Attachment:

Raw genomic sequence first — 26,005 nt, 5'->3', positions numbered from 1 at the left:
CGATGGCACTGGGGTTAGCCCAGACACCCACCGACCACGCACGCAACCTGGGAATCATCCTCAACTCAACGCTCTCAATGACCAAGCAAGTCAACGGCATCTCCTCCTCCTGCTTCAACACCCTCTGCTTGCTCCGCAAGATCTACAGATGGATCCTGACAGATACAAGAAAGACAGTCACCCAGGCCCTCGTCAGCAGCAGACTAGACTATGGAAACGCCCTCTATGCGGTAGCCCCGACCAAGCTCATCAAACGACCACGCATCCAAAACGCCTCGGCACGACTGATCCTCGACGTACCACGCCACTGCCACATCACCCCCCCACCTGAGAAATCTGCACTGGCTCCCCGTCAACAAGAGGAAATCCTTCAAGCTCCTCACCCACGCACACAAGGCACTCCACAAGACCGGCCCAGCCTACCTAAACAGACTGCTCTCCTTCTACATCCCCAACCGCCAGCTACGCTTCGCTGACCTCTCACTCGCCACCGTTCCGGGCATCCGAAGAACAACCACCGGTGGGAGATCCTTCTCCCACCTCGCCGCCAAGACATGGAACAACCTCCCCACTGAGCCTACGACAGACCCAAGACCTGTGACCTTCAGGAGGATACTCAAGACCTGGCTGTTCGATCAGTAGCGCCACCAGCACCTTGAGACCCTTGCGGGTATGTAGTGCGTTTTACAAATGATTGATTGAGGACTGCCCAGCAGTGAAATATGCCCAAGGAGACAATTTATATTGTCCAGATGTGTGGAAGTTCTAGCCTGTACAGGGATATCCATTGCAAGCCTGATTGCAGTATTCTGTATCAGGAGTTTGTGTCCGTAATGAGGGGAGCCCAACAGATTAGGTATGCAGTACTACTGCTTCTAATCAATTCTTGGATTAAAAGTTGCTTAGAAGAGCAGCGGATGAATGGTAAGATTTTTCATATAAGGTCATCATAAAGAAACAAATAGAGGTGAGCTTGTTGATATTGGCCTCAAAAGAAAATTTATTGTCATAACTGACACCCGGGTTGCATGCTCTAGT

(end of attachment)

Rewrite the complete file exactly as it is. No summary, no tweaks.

Raw genomic sequence first — 26,005 nt, 5'->3', positions numbered from 1 at the left:
CGATGGCACTGGGGTTAGCCCAGACACCCACCGACCACGCACGCAACCTGGGAATCATCCTCAACTCAACGCTCTCAATGACCAAGCAAGTCAACGGCATCTCCTCCTCCTGCTTCAACACCCTCTGCTTGCTCCGCAAGATCTACAGATGGATCCTGACAGATACAAGAAAGACAGTCACCCAGGCCCTCGTCAGCAGCAGACTAGACTATGGAAACGCCCTCTATGCGGTAGCCCCGACCAAGCTCATCAAACGACCACGCATCCAAAACGCCTCGGCACGACTGATCCTCGACGTACCACGCCACTGCCACATCACCCCCCCACCTGAGAAATCTGCACTGGCTCCCCGTCAACAAGAGGAAATCCTTCAAGCTCCTCACCCACGCACACAAGGCACTCCACAAGACCGGCCCAGCCTACCTAAACAGACTGCTCTCCTTCTACATCCCCAACCGCCAGCTACGCTTCGCTGACCTCTCACTCGCCACCGTTCCGGGCATCCGAAGAACAACCACCGGTGGGAGATCCTTCTCCCACCTCGCCGCCAAGACATGGAACAACCTCCCCACTGAGCCTACGACAGACCCAAGACCTGTGACCTTCAGGAGGATACTCAAGACCTGGCTGTTCGATCAGTAGCGCCACCAGCACCTTGAGACCCTTGCGGGTATGTAGTGCGTTTTACAAATGATTGATTGAGGACTGCCCAGCAGTGAAATATGCCCAAGGAGACAATTTATATTGTCCAGATGTGTGGAAGTTCTAGCCTGTACAGGGATATCCATTGCAAGCCTGATTGCAGTATTCTGTATCAGGAGTTTGTGTCCGTAATGAGGGGAGCCCAACAGATTAGGTATGCAGTACTACTGCTTCTAATCAATTCTTGGATTAAAAGTTGCTTAGAAGAGCAGCGGATGAATGGTAAGATTTTTCATATAAGGTCATCATAAAGAAACAAATAGAGGTGAGCTTGTTGATATTGGCCTCAAAAGAAAATTTATTGTCATAACTGACACCCGGGTTGCATGCTCTAGT